Author(s) Lago-Vila, M.; Rodríguez-Seijo, A.; Vega, F.A.; Arenas-Lago, D.
Journal Sci Total Environ
Date Published 2019 Nov 10

Shooting activities is an important source of Pb in contaminated soils. Lead accumulates in superficial soil horizons because of its low mobility, favouring its uptake by plants and representing a high transference risk to the trophic chain. A combination of phytoremediation with nanoremediation techniques can be used to recover firing range soils and decrease the mobility, bioavailability and toxicity of Pb. This study examines in depth the changes in Pb behaviour in firing range soils by adding hydroxyapatite nanoparticles (HANPs). These nanoparticles (NPs) may immobilise Pb and improve the quality of these areas. The use of HANPs and the Pb effects were assessed in three different species (Sinapis alba L., Lactuca sativa L. and Festuca ovina L.), focusing on their germination and early growth, through phytotoxicity assays. Single extractions with CaCl (0.01 M) in soils treated with HANPs show that these NPs retained Pb and reduced highly its availability and mobility. HR-TEM and TOF-SIMS were used to determine the interactions between HANPs and Pb, as well as with soil components. According to TOF-SIMS and HR-TEM/EDS analysis, Pb was mainly retained by HANPs but also associated lightly to organic matter, Fe compounds and silicates. Phytotoxicity assays exposed that S. alba, L. sativa and F. ovina were able to germinate and develop in the firing range soils despite the high available Pb contents before adding HANPs. After adding HANPs, Pb retention increased, favouring the germination and the growth of roots in the three species. These results suggest that HANPs can be used to decrease the availability and the toxicity of Pb without negative effects in the species growth. Accordingly, the combination of phytoremediation and nanoremediation techniques can be a great tool to stabilise these soils, avoiding the Pb transfer to nearby areas and its entry in the trophic chain.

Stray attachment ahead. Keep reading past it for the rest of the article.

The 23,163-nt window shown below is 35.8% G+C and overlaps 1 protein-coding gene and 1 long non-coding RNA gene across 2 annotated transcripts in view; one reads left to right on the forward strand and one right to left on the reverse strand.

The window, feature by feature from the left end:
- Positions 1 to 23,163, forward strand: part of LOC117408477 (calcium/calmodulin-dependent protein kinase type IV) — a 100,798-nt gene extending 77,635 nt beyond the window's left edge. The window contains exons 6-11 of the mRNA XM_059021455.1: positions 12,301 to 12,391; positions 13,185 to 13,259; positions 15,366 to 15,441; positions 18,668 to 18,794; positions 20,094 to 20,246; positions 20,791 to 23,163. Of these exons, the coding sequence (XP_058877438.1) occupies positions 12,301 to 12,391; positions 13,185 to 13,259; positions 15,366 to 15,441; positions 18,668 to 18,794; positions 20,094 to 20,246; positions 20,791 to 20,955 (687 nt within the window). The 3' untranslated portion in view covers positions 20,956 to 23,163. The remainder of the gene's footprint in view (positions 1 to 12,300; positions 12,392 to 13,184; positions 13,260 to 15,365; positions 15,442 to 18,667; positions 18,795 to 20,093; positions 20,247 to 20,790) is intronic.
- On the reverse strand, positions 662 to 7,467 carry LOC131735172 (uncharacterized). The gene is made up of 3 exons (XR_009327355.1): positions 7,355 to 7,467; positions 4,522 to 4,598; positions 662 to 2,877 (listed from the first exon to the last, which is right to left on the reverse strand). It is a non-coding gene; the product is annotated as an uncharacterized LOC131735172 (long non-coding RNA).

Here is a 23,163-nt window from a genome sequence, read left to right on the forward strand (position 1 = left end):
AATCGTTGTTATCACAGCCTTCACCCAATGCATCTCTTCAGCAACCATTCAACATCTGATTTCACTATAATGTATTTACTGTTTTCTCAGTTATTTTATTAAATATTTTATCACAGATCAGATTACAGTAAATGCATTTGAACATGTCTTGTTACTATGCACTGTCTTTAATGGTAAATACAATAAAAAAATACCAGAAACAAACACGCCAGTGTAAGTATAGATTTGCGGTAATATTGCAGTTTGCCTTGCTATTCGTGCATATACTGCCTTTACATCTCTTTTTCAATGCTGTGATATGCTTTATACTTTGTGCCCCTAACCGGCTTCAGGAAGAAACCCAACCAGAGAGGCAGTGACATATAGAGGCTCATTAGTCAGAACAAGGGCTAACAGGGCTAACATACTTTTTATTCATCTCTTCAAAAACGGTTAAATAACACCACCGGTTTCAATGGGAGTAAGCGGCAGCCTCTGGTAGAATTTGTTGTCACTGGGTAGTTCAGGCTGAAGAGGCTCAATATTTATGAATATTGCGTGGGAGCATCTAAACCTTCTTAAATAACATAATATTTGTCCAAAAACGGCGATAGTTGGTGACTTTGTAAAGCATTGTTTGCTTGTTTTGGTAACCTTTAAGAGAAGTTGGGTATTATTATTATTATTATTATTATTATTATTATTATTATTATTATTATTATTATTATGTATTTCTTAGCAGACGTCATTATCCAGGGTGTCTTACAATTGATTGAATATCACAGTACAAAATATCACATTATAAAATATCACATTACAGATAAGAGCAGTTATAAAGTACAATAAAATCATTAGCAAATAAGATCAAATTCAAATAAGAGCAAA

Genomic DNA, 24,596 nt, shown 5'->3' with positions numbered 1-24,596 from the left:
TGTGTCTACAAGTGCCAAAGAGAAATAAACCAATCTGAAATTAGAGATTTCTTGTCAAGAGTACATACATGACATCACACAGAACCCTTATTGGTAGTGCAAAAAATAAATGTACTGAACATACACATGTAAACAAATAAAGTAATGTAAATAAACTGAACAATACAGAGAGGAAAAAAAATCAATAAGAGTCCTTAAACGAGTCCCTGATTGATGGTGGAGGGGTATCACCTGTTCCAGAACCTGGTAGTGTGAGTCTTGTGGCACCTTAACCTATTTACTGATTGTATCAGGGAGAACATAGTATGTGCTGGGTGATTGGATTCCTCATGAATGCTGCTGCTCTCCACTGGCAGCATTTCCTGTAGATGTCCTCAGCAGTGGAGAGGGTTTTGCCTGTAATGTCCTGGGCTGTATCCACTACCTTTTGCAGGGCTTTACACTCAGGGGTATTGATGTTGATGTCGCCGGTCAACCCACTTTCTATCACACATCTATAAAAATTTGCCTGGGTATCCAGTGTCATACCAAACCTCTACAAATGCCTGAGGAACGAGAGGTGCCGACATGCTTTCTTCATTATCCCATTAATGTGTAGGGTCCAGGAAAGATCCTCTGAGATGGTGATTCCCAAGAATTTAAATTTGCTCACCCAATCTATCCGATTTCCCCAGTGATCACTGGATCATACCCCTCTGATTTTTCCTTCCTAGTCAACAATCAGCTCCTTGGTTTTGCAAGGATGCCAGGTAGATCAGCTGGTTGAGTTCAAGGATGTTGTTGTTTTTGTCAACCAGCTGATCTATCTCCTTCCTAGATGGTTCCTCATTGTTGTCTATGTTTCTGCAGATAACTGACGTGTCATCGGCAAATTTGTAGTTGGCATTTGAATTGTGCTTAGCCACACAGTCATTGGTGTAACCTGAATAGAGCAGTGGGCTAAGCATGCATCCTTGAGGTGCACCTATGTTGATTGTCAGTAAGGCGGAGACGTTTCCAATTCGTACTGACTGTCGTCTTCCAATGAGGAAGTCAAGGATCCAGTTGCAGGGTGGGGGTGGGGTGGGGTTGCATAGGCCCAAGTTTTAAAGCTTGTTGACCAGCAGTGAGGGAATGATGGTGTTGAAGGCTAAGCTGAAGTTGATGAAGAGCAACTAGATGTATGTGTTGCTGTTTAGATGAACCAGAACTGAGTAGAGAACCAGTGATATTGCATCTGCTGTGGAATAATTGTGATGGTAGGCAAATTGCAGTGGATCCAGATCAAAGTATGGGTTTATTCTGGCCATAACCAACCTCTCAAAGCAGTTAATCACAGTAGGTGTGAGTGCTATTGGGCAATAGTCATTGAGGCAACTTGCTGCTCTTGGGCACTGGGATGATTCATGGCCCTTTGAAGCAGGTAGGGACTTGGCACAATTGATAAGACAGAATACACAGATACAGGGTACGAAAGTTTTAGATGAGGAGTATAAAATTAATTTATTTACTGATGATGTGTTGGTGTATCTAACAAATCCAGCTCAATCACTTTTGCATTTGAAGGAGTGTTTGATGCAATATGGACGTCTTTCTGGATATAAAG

DOI 10.1016/j.scitotenv.2019.06.496
ISSN 1879-1026
Citation Sci Total Environ. 2019;690:11511161.

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